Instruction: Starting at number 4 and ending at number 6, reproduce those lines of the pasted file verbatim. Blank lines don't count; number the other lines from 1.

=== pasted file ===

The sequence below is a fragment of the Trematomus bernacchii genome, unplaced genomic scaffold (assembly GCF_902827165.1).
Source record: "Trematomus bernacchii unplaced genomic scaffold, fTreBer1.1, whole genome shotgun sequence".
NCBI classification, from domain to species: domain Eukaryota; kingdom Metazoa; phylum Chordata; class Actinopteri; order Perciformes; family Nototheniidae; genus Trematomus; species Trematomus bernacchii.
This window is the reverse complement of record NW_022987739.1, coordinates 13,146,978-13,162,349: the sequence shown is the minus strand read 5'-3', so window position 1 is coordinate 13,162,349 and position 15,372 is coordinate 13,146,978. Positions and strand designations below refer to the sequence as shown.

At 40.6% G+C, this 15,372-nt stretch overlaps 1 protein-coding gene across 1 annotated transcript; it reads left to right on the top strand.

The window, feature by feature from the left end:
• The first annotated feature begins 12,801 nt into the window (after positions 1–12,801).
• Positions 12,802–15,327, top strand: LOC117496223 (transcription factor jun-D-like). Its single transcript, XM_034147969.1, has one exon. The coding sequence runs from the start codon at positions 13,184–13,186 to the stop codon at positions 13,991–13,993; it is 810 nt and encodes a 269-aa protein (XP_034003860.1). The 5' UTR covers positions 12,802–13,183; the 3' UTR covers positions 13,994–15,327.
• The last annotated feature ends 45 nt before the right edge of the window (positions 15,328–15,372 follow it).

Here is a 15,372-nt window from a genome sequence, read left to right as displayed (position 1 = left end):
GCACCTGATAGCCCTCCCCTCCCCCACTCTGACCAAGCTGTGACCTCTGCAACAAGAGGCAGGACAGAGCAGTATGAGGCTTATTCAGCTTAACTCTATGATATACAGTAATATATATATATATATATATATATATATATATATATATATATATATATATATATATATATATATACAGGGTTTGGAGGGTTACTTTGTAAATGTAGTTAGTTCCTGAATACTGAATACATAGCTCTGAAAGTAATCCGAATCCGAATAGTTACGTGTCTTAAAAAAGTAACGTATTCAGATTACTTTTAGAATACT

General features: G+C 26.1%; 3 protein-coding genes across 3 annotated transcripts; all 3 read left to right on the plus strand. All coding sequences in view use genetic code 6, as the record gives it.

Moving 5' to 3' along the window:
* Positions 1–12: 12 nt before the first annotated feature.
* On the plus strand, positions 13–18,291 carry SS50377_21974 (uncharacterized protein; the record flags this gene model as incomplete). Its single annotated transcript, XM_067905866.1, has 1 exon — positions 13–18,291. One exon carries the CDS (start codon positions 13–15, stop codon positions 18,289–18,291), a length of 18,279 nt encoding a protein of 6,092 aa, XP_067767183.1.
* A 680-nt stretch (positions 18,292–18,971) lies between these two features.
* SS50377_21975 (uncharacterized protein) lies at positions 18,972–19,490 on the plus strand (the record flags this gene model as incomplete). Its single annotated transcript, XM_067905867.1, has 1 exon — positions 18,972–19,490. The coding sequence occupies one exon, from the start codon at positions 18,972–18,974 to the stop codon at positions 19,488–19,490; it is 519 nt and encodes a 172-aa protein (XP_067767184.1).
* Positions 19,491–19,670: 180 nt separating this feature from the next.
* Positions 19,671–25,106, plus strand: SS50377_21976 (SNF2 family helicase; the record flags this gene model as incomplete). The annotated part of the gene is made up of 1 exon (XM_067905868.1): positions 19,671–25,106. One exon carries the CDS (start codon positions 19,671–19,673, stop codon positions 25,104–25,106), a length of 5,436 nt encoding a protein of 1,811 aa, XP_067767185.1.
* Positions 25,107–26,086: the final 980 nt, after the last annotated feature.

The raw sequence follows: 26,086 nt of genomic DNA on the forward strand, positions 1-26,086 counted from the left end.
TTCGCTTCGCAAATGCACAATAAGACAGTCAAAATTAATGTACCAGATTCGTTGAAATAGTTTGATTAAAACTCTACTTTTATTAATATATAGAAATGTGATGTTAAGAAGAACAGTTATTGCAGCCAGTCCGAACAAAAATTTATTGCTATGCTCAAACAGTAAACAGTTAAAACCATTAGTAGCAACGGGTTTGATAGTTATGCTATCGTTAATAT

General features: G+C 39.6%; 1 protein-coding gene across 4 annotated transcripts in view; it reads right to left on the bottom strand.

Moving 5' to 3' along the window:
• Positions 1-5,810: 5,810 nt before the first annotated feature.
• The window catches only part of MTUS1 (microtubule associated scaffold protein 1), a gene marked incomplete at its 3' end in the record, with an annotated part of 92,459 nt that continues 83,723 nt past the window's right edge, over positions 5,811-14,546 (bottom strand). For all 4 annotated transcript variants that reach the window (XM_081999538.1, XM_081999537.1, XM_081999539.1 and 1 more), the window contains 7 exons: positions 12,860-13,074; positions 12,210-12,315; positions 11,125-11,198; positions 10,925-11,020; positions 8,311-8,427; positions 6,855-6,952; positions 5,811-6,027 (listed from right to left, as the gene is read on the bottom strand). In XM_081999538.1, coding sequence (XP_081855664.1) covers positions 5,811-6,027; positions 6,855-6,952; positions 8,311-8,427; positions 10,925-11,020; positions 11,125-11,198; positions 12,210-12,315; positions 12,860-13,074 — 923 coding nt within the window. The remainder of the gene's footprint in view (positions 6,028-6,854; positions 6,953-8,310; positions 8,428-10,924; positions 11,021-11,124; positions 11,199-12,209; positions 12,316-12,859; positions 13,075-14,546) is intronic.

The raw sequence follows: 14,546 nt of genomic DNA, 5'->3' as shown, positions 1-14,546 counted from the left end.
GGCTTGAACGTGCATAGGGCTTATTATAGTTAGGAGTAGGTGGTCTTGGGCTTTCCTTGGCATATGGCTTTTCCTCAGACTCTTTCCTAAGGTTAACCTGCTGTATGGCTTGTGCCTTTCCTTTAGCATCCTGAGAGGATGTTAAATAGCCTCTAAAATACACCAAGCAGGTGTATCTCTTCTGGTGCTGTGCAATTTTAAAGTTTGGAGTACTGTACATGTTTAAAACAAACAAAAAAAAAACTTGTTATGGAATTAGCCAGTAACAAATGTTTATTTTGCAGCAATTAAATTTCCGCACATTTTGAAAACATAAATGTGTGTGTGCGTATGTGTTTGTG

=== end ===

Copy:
This window is the reverse complement of record NW_022987739.1, coordinates 13,146,978-13,162,349: the sequence shown is the minus strand read 5'-3', so window position 1 is coordinate 13,162,349 and position 15,372 is coordinate 13,146,978. Positions and strand designations below refer to the sequence as shown.

At 40.6% G+C, this 15,372-nt stretch overlaps 1 protein-coding gene across 1 annotated transcript; it reads left to right on the top strand.

The window, feature by feature from the left end: